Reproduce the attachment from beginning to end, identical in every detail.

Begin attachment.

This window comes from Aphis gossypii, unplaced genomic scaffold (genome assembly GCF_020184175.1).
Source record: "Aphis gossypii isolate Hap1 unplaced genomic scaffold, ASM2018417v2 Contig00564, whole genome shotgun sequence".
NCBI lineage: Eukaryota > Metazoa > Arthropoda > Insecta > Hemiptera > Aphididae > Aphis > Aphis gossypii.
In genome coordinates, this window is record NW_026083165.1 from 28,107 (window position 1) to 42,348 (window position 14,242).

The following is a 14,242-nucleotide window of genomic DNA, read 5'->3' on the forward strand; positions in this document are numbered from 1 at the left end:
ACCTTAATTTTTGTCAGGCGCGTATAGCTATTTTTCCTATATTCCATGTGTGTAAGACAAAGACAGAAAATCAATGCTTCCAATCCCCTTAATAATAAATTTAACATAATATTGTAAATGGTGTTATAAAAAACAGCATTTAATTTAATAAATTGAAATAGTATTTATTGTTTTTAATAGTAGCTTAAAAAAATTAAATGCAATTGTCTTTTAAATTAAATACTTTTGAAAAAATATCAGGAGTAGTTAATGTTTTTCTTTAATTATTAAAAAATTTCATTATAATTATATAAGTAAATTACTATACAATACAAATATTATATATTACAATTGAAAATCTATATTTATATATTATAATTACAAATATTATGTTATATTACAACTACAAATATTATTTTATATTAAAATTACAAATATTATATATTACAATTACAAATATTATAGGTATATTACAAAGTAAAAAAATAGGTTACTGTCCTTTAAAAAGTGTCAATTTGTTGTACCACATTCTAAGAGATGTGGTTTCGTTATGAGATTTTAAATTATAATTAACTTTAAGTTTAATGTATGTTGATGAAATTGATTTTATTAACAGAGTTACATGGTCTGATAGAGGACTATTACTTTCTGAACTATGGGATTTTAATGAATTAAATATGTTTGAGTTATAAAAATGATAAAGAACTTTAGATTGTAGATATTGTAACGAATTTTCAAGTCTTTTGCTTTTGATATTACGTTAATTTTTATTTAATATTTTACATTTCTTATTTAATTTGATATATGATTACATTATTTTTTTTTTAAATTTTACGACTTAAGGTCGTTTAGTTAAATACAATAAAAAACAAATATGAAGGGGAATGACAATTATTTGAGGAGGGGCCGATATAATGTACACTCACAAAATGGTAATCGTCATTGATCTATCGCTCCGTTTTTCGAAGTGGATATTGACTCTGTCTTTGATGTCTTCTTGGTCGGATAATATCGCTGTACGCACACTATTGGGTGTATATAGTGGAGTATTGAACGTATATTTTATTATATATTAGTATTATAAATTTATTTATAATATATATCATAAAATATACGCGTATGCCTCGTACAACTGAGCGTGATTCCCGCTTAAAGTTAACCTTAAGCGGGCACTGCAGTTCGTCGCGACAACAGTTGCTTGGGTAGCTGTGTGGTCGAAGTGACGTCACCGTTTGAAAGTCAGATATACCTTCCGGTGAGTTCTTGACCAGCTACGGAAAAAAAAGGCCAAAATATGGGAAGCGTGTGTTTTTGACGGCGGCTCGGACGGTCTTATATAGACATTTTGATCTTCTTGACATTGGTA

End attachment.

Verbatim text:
This window comes from Aphis gossypii, unplaced genomic scaffold (genome assembly GCF_020184175.1).
Source record: "Aphis gossypii isolate Hap1 unplaced genomic scaffold, ASM2018417v2 Contig00564, whole genome shotgun sequence".
NCBI lineage: Eukaryota > Metazoa > Arthropoda > Insecta > Hemiptera > Aphididae > Aphis > Aphis gossypii.
In genome coordinates, this window is record NW_026083165.1 from 28,107 (window position 1) to 42,348 (window position 14,242).

The following is a 14,242-nucleotide window of genomic DNA, read 5'->3' on the forward strand; positions in this document are numbered from 1 at the left end:
ACCTTAATTTTTGTCAGGCGCGTATAGCTATTTTTCCTATATTCCATGTGTGTAAGACAAAGACAGAAAATCAATGCTTCCAATCCCCTTAATAATAAATTTAACATAATATTGTAAATGGTGTTATAAAAAACAGCATTTAATTTAATAAATTGAAATAGTATTTATTGTTTTTAATAGTAGCTTAAAAAAATTAAATGCAATTGTCTTTTAAATTAAATACTTTTGAAAAAATATCAGGAGTAGTTAATGTTTTTCTTTAATTATTAAAAAATTTCATTATAATTATATAAGTAAATTACTATACAATACAAATATTATATATTACAATTGAAAATCTATATTTATATATTATAATTACAAATATTATGTTATATTACAACTACAAATATTATTTTATATTAAAATTACAAATATTATATATTACAATTACAAATATTATAGGTATATTACAAAGTAAAAAAATAGGTTACTGTCCTTTAAAAAGTGTCAATTTGTTGTACCACATTCTAAGAGATGTGGTTTCGTTATGAGATTTTAAATTATAATTAACTTTAAGTTTAATGTATGTTGATGAAATTGATTTTATTAACAGAGTTACATGGTCTGATAGAGGACTATTACTTTCTGAACTATGGGATTTTAATGAATTAAATATGTTTGAGTTATAAAAATGATAAAGAACTTTAGATTGTAGATATTGTAACGAATTTTCAAGTCTTTTGCTTTTGATATTACGTTAATTTTTATTTAATATTTTACATTTCTTATTTAATTTGATATATGATTACATTATTTTTTTTTTAAATTTTACGACTTAAGGTCGTTTAGTTAAATACAATAAAAAACAAATATGAAGGGGAATGACAATTATTTGAGGAGGGGCCGATATAATGTACACTCACAAAATGGTAATCGTCATTGATCTATCGCTCCGTTTTTCGAAGTGGATATTGACTCTGTCTTTGATGTCTTCTTGGTCGGATAATATCGCTGTACGCACACTATTGGGTGTATATAGTGGAGTATTGAACGTATATTTTATTATATATTAGTATTATAAATTTATTTATAATATATATCATAAAATATACGCGTATGCCTCGTACAACTGAGCGTGATTCCCGCTTAAAGTTAACCTTAAGCGGGCACTGCAGTTCGTCGCGACAACAGTTGCTTGGGTAGCTGTGTGGTCGAAGTGACGTCACCGTTTGAAAGTCAGATATACCTTCCGGTGAGTTCTTGACCAGCTACGGAAAAAAAAGGCCAAAATATGGGAAGCGTGTGTTTTTGACGGCGGCTCGGACGGTCTTATATAGACATTTTGATCTTCTTGACATTGGTA